In order to do so, USCIS considers the following factors:

    (1) Disruption of an established family unit; (2) Hardship to Citizens and lawful permanent residents; (3) A beneficiary who is elderly or in poor health; (4) A beneficiary who has had lengthy residence in the United States; (5) A beneficiary who has no home to go to; (6) Undue delay by USCIS or consular officers in processing the petition and the visa; and (7) a beneficiary who has strong family ties in the United States.

    Prior to submitting a request, clients should work closely with their attorneys to assemble a strong evidentiary package that addresses each of the factors that USCIS considers. Bear in mind: the decision to reinstate a petition is completely within the discretion of USCIS. Humanitarian reinstatement applies to beneficiaries outside the United States. Beneficiaries residing inside the United States when the petitioner passes away may be able to avail themselves of Section 204(L) of the Immigration and Nationality Act. The attorneys at the Law Offices of J Craig Fong are always available to help guide you through this process. --ra

    October 10, 2011

    California DREAM Act is for Education -- NOT for a Green Card

    graduation.jpgOn 9 October 2011, Governor Jerry Brown of California signed the California Dream Act. This bill permits undocumented immigrants to attend California public university and community colleges, providing them access to state financial aid. Only three states in the USA permit undocumented immigrants to qualify for state financial aid for college: California, New Mexico, and Texas.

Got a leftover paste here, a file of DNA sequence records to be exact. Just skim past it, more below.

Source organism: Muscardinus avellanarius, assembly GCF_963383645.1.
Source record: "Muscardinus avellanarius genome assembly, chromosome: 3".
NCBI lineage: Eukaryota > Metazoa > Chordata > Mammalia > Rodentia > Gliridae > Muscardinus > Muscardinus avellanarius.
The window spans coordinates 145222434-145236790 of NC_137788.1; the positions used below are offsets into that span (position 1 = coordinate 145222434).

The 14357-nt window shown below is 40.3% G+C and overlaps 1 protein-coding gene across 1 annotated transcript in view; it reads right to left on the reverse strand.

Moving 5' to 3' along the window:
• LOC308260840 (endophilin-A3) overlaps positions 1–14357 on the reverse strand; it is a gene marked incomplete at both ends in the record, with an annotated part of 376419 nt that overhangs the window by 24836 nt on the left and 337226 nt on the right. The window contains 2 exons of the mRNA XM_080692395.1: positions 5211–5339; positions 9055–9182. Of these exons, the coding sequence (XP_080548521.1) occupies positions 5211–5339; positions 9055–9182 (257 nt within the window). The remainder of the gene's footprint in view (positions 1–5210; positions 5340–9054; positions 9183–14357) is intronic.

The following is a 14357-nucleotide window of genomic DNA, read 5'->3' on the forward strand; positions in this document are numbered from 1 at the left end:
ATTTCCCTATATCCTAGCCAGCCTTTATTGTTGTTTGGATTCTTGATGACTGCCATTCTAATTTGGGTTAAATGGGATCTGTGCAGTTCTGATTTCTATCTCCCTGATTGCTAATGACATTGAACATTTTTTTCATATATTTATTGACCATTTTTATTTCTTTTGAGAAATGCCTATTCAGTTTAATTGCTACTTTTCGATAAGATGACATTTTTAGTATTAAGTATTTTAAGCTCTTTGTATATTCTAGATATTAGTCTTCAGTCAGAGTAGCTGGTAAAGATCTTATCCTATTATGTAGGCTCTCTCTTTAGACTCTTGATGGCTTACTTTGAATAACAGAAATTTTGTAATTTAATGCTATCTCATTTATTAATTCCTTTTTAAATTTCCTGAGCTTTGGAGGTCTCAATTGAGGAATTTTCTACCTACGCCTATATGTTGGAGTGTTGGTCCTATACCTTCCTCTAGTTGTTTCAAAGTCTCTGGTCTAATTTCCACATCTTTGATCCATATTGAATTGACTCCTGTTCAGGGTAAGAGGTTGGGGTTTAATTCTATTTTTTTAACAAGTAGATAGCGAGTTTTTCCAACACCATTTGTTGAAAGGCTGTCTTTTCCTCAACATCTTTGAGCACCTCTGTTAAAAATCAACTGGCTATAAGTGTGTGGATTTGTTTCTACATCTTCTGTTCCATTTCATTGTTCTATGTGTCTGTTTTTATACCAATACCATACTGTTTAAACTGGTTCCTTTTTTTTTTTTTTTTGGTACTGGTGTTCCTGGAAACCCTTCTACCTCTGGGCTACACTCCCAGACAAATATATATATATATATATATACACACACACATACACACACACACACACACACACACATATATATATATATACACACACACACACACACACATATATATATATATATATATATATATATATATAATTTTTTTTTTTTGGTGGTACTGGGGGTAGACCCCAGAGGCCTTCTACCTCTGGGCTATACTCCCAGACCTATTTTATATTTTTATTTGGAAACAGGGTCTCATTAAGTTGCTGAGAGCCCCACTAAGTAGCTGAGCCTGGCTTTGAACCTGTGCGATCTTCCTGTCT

To qualify, students must graduate from a California high school, after having attended school in California for a minimum of three years. The student must also sign a declaration that they are in the process of adjusting or legalizing his/her immigration situation. It is not yet known what exactly students will be attesting to when they say they are "in the process" of legalizing.

    Immigrants should be very clear: the California DREAM Act is for undocumented immigrant students wishing to go to university in this state. The California DREAM Act does NOT provide legal immigration status, does NOT make the student immune from removal or deportation, does NOT permit the student to work in the absence of an Employment Authorization Document from the US immigration authorities, and does NOT permit the student to travel out of the USA and to return.

    The California DREAM Act does not address the need for comprehensive immigration reform on the Federal level.i

    To be sure, the DREAM Act is a practical, realistic way to address the unarguable fact that so many undocumented immigrants now reside in California, and it is not possible to remove them all. If these students get an education, it is a long-term benefit to California. --jcf

    October 8, 2011

    Labor Certification, Prevailing Wages, and H-1B Timing Issues

    hanging onto time.jpgSeptember 30 marks the end of fiscal year for 2011. I wanted to review some statistics regarding labor certification information by the US Dept. of Labor which shows some interesting statistics about labor certification processing times and audits between October 1, 2010 and May 31, 2011.

    Labor certification audits are still taking about a year for review and out of approximately 22,000 of the cases that were pending as of May 31, 2011, only 44% of those case were pending initial analyst reviews. The rest of the 56% were either in audit, appeal, or at the sponsorship verification stage. Since DOL reported a 63% increase in applications compared to 2010, we can probably expect that audit queue to increase.